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The Potash Prize
Toronto: August 30, 2010
By John Stephenson

What do floods in China , droughts in Russia and a $40 billion takeover fight have in common? Food inflation is once again front-and-center and coming soon to a supermarket near you. Agricultural commodities have been on a tear lately with wheat and corn prices spiking and coffee surging to $1.70 per pound—its highest level in more than 12 years.

Behind the hype about food prices, however, something very real is happening in the world of food. Changing diets, rapid urbanization and a growing global population are all putting unprecedented stresses on the global food chain, meaning more food must be produced between now and 2050 than has been produced during the past ten thousand years combined.

The recent run-up in food prices stands in sharp contrast to the previous four decades when food prices were declining. Over the last fifty years, global food production tripled, while the world population doubled and average life expectancy surged from forty-six in the 1950s to a worldwide average of sixty-five today. During this period, output expanded as Western farms became large-scale commercial enterprises, fields were irrigated and artificial pesticides were used to boost yields.

Underpinning the surge in global food prices has been the stunning rise of Asia, underscored by China replacing Japan as the world\'s second largest economy. As incomes globally have risen, the consumption of meat and dairy products has exploded worldwide. This, in turn, places greater demands on grains production, since these foods are very grain- and water-intensive to produce. Currently, the most popular meat in the world is chicken. In China, were half the world\'s pigs are eaten, pork is dominant. It takes between two and seven pounds of grain to produce just one pound of meat. A meat-based diet is so resource-intensive that it takes from two to four times more land for a meat eater\'s diet than it does for a vegetarian\'s diet.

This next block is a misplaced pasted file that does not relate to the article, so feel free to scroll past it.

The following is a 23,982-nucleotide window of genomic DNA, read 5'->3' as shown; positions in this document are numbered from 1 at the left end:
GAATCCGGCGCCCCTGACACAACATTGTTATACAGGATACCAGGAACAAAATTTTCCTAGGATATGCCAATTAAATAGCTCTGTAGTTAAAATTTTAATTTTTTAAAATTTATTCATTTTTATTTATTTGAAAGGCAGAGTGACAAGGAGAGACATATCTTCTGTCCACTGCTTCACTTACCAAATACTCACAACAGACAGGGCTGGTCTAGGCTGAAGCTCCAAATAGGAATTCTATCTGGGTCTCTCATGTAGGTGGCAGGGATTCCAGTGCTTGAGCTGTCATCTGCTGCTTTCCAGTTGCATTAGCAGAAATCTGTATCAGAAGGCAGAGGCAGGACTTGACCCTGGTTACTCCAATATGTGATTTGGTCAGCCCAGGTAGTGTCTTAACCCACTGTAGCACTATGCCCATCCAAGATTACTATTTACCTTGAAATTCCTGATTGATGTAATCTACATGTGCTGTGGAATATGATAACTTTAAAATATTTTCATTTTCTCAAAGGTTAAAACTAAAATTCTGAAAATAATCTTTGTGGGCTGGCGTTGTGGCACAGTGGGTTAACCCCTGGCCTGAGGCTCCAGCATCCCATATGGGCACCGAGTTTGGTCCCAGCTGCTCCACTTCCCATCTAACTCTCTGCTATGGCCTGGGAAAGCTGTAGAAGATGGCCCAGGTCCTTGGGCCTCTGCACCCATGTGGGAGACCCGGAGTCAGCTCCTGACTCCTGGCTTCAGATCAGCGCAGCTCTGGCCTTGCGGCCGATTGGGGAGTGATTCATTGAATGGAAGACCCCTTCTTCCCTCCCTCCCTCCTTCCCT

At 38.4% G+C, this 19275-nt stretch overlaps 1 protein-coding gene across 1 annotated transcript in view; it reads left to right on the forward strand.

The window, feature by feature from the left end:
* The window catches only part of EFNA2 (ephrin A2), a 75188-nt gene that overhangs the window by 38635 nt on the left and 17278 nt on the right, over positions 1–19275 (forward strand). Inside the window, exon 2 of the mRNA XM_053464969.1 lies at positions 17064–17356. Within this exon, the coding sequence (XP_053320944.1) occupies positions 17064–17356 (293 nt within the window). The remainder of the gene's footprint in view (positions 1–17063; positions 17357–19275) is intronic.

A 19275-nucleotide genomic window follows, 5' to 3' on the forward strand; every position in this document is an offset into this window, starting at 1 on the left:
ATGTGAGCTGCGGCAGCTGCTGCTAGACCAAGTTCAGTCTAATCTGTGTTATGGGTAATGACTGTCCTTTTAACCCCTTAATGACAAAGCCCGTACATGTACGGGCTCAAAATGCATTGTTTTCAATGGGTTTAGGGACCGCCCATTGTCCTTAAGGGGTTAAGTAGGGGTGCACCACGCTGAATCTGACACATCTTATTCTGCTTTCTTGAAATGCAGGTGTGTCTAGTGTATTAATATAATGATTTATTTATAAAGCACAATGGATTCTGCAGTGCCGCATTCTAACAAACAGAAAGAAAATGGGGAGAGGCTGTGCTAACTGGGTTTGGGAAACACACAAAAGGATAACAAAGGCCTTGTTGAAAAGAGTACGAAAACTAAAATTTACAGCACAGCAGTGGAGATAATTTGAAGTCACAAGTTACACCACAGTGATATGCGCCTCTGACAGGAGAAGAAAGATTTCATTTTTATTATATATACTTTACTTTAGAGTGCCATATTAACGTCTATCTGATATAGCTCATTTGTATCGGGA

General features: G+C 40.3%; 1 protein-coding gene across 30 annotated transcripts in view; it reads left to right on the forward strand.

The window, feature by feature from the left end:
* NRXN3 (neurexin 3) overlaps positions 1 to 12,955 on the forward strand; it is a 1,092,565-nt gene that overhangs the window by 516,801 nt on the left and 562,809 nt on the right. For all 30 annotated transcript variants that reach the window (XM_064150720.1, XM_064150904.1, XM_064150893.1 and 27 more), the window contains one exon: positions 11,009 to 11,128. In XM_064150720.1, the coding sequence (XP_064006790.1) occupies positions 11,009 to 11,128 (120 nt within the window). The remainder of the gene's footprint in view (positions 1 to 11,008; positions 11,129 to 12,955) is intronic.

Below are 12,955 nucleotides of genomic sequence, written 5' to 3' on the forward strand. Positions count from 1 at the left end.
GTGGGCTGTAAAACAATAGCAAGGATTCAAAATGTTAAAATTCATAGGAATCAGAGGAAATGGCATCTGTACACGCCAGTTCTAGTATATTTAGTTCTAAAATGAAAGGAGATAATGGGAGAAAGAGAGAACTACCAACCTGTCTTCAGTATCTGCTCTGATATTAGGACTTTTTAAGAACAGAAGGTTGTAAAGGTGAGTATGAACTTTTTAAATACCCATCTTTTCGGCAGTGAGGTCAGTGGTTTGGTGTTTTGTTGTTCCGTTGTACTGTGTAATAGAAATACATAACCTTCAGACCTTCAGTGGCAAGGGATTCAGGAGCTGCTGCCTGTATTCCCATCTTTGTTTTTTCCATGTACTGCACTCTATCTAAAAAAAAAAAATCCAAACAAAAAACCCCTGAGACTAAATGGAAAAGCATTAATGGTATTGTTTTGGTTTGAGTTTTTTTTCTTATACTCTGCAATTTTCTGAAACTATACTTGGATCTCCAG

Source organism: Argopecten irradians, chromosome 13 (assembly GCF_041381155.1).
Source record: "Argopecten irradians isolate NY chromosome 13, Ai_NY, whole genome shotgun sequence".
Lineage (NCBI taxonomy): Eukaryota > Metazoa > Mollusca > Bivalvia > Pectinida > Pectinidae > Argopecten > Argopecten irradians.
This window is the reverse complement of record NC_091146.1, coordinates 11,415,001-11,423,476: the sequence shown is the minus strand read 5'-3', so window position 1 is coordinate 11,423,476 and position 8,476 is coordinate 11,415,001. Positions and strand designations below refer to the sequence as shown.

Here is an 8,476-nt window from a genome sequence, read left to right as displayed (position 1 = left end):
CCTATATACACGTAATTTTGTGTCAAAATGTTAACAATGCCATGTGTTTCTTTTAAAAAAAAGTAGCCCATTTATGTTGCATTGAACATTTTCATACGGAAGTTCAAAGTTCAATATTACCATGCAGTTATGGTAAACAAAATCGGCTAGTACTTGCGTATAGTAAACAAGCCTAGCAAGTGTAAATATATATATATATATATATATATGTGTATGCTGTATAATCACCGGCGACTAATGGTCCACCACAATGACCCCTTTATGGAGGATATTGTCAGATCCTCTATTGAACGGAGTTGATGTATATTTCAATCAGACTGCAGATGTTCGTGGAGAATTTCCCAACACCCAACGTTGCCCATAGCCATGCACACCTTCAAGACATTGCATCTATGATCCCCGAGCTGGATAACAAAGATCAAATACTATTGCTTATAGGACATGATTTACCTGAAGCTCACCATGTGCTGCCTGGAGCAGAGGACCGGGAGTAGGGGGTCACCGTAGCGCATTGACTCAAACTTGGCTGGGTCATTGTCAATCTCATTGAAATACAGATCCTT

Propelling wheat prices higher was a snap decision by Russian prime minister Vladimir Putin to ban the export of grains and other agricultural goods due to the impact of severe weather. Russia \'s wheat farmers are reeling after a severe drought, the worst in more than a century, has blanketed the Black Sea region and forced the government to act to protect domestic interests.

The Russian export ban has done more than put a crimp in the country\'s plan to become the world\'s biggest supplier of wheat by 2020, its sent prices for wheat spiraling higher. Nowhere is the impact of Russia \'s actions more keenly felt than in Egypt , the world\'s largest importer of wheat. When Mother Nature is unruly and the weather is not cooperating prices for agricultural commodities will soar, fattening the profits of farmers and impacting the pocketbooks of consumers. In early 2008, when wheat prices were marching higher, many retail prices in the Western world for products such as bread, pastry and pasta rose by 20 percent.